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American West

  • Date Submitted: 04/11/2010 10:50 PM
  • Flesch-Kincaid Score: 30.1 
  • Words: 618
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The Western story begins with the history of the first cultural encounter between
the Native Americans and the Anglo settlers. The divergent perspectives tell the past conflict from a biased view, creating a blurred story that is now being questioned. Some Anglo Western settlers like Frederick Jackson Turner considered Native Americans to be of little significance and failed to recognize or accept the Indians rights to their land, culture, and way of life. Viewed by settlers as faceless obstacles to be overcome in the process of ultimately conquering the West, Indians posed a common danger to the White settlers and served as a uniting agent in our history. Given the tradition of teaching about the West as movement and as frontier, Indians usually became important only in the context of their relationships with whites and in the era before 1890. Now, over one hundred years later, the skewed story of the West remains unchanged because there are still those with essentially the same opinion of modern Indians as unimportant obstacles in the larger picture of the development of the American West.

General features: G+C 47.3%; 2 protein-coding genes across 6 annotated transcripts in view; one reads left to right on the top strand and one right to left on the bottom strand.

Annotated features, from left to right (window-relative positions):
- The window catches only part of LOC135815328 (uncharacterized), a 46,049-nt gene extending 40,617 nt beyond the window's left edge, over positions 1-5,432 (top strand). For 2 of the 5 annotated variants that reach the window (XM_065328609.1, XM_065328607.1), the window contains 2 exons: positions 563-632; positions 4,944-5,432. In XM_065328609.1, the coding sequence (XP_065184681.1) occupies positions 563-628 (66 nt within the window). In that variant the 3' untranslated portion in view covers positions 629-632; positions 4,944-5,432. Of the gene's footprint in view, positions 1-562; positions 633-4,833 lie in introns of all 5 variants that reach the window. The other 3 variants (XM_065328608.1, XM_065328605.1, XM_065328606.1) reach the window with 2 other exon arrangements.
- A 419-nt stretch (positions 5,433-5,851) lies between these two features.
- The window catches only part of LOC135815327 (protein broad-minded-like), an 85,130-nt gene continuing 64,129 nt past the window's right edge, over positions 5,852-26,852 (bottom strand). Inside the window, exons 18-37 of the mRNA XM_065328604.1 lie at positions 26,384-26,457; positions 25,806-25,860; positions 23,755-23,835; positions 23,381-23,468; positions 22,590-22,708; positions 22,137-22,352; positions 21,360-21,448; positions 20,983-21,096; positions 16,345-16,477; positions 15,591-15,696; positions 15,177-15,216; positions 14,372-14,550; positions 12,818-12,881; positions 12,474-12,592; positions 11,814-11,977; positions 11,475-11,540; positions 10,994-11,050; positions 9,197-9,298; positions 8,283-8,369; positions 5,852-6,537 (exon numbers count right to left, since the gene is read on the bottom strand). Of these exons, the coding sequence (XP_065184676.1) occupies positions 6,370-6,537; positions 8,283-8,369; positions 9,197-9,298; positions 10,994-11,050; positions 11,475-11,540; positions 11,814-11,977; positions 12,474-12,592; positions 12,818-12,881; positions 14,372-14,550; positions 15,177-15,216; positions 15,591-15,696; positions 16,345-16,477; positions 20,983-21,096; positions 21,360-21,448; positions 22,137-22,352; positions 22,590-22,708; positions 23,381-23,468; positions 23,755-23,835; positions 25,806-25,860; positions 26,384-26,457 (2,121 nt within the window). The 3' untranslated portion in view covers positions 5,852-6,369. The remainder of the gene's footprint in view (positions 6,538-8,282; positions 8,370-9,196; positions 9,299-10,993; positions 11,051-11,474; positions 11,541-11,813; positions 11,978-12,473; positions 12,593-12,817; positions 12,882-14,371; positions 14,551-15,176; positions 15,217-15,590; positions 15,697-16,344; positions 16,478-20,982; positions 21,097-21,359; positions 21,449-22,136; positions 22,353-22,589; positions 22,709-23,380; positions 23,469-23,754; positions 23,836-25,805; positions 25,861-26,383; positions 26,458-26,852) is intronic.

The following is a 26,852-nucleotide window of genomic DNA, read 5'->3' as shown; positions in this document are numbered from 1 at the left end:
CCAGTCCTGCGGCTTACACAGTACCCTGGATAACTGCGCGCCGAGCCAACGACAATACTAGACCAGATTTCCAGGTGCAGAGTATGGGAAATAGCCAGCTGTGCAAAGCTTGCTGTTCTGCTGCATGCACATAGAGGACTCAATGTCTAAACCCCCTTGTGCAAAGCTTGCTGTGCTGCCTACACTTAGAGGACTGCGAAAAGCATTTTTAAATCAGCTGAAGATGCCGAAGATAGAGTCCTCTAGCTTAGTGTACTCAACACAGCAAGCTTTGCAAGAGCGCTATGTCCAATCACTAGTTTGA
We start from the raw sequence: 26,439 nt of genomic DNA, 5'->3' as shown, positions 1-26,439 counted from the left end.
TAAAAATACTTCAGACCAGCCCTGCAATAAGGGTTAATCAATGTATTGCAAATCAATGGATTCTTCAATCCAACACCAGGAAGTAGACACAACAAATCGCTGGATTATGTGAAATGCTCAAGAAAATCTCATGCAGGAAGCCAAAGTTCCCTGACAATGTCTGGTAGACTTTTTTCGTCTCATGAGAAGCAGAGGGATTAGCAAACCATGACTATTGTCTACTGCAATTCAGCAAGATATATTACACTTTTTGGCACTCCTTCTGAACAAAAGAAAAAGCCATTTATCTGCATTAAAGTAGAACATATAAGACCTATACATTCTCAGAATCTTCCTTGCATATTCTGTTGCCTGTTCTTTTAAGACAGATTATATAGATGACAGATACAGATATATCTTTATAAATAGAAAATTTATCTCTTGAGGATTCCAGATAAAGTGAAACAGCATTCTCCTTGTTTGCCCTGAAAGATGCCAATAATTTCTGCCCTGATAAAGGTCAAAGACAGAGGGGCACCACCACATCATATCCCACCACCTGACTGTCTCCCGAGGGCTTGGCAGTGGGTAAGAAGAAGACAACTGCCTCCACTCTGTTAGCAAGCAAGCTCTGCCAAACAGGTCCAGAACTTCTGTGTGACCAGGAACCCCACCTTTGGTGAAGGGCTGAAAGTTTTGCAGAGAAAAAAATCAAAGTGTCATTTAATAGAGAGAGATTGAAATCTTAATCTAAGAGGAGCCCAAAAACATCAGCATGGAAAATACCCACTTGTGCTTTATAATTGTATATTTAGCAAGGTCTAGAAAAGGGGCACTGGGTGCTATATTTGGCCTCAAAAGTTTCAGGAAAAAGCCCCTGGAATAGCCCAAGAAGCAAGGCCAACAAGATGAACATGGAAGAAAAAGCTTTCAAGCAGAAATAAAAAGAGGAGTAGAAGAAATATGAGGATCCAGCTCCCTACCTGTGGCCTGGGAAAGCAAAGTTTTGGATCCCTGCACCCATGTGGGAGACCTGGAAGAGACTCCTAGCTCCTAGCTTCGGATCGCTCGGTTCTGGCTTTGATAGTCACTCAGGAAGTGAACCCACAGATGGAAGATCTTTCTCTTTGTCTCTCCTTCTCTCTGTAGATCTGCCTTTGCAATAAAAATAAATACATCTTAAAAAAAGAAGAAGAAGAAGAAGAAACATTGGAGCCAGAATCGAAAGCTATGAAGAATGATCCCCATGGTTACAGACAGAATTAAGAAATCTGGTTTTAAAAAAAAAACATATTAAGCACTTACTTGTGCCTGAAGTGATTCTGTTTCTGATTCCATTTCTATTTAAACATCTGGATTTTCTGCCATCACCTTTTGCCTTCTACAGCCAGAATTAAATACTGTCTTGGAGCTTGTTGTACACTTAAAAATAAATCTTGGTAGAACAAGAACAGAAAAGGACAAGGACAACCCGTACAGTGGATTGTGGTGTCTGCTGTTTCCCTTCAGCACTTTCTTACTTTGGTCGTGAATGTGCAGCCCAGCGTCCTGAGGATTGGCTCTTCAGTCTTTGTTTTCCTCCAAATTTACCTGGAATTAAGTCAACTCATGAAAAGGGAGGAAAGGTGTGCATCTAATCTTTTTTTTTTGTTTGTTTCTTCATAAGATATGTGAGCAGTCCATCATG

Although Anglo settlers historically viewed the Native Americans as trivial, their
presence was and is still significant to the Western story today. Native Americans in the twentieth-century American West have been physically and culturally persistent as special ethnic individuals and communities in the face of overpowering odds. Five hundred years of disease and conquest, removal and reservation, reduced the native population of the continental United States from a conservatively estimated 2 to 5 million people to only 228,000 survivors by
1890. Despite their loss and suffering, Native Americans did not disappear, but instead demonstrated cultural resilience and experimentation in the face of the government policy for allocation, reorganization, and termination. The Native Americans struggle in the West is absolutely comparable to the larger struggle of the...

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